The Early Modern Commons

Search Results for "John Penn"

Your search for posts with tags containing John Penn found 7 posts

Rhode Island Acts to Prevent an Enslaved Family from Being Transported to the South

The American Revolution spurred the world’s first significant movement to abolish slavery and the African slave trade.[1] Before then, there was virtually no antislavery... The post Rhode Island Acts to Prevent an Enslaved Family from Being Transported...

The Last Royal Governors of the American Colonies

The last level of British authority at the colony level was the colonial governors. They came in various forms, military and civil, appointed and... The post The Last Royal Governors of the American Colonies appeared first on Journal of the American Revolution.

William Allen and His Family: Tories or Patriots?

Common wisdom paints William Allen, a wealthy and prominent Pennsylvanian, as a traitor to the cause of American independence. As the revolution grew, the... The post William Allen and His Family: Tories or Patriots? appeared first on Journal of the American...

How Long Have Facts Been Stubborn Things?

On 4 December 1770, John Adams wound up his speech in defense of the soldiers tried for murder after the Boston Massacre by saying: I will enlarge no more on the evidence, but submit it to you.—Facts are stubborn things; and whatever may be our...
From: Boston 1775 on 4 Dec 2017

John McMurtry: “He did not know it was loaded”

On 1 Dec 1775, Pvt. Aaron Wright, stationed in Cambridge, wrote in his diary about a fellow rifleman:John M’Murtry, in Capt. [James] Chambers’ company, killed John Penn, by his rifle going off, when, he says, he did not know it was loaded....
From: Boston 1775 on 1 Dec 2016

Who Said “Hang Separately”?

In his Memoirs of His Own Time, first published in 1811, Alexander Graydon wrote:Both the brothers, John and Richard Penn [shown here], had been governors of Pennsylvania; the former being in office at the beginning of hostilities. By yielding to the...
From: Boston 1775 on 5 Dec 2014

Notes on Post Tags Search

By default, this searches for any categories containing your search term: eg, Tudor will also find Tudors, Tudor History, etc. Check the 'exact' box to restrict searching to categories exactly matching your search. All searches are case-insensitive.

This is a search for tags/categories assigned to blog posts by their authors. The terminology used for post tags varies across different blog platforms, but WordPress tags and categories, Blogspot labels, and Tumblr tags are all included.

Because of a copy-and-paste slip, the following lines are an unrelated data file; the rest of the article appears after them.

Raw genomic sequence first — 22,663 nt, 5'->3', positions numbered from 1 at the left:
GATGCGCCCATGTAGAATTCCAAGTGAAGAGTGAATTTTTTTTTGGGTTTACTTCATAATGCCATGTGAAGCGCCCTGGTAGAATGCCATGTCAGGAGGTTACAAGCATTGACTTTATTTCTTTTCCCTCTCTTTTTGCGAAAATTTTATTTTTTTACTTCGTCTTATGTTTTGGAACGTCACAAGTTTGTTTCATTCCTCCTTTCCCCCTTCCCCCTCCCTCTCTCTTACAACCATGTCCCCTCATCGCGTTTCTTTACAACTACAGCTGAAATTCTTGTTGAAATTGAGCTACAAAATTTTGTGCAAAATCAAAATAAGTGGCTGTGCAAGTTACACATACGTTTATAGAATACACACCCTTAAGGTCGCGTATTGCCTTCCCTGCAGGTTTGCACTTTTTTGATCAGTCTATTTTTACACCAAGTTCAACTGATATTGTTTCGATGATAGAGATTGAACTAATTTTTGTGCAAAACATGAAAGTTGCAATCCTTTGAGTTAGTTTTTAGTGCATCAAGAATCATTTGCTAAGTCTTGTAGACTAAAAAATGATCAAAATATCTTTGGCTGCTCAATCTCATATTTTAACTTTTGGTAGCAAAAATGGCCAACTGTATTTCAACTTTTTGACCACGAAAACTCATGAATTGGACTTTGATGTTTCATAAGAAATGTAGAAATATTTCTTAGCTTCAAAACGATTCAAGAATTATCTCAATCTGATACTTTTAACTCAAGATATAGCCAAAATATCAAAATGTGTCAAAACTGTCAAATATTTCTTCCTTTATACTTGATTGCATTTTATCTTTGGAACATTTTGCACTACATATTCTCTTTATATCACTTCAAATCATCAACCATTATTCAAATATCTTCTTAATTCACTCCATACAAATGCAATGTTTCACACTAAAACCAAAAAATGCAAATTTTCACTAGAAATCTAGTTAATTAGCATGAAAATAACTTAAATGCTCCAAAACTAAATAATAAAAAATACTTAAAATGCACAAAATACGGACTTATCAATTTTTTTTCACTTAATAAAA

This search feature has a number of purposes:

1. to give site users improved access to the content EMC has been aggregating since August 2012, so they can look for bloggers posting on topics they're interested in, explore what's happening in the early modern blogosphere, and so on.

2. to facilitate and encourage the proactive use of post categories/tags by groups of bloggers with shared interests. All searches can be bookmarked for reference, making it possible to create useful resources of blogging about specific news, topics, conferences, etc, in a similar fashion to Twitter hashtags. Bloggers could agree on a shared tag for posts, or an event organiser could announce one in advance, as is often done with Twitter hashtags.

Caveats and Work in Progress

This does not search post content, and it will not find any informal keywords/hashtags within the body of posts.

If EMC doesn't find any <category> tags for a post in the RSS feed it is classified as uncategorized. These and any <category> 'uncategorized' from the feed are omitted from search results. (It should always be borne in mind that some bloggers never use any kind of category or tag at all.)

This will not be a 'real time' search, although EMC updates content every few hours so it's never very far behind events.

The search is at present quite basic and limited. I plan to add a number of more sophisticated features in the future including the ability to filter by blog tags and by dates. I may also introduce RSS feeds for search queries at some point.

Constructing Search Query URLs

If you'd like to use an event tag, it's possible to work out in advance what the URL will be, without needing to visit EMC and run the search manually (though you might be advised to check it works!). But you'll need to use URL encoding as appropriate for any spaces or punctuation in the tag (so it might be a good idea to avoid them).

This is the basic structure:

http://emc.historycarnival.org/searchcat?s={search term or phrase}

For example, the URL for a simple search for categories containing London:

http://emc.historycarnival.org/searchcat?s=london

The URL for a search for the exact category Gunpowder Plot:

http://emc.historycarnival.org/searchcat?s=Gunpowder%20Plot&exact=on

In this more complex URL, %20 is the URL encoding for a space between words and &exact=on adds the exact category requirement.

I'll do my best to ensure that the basic URL construction (searchcat?s=...) is stable and persistent as long as the site is around.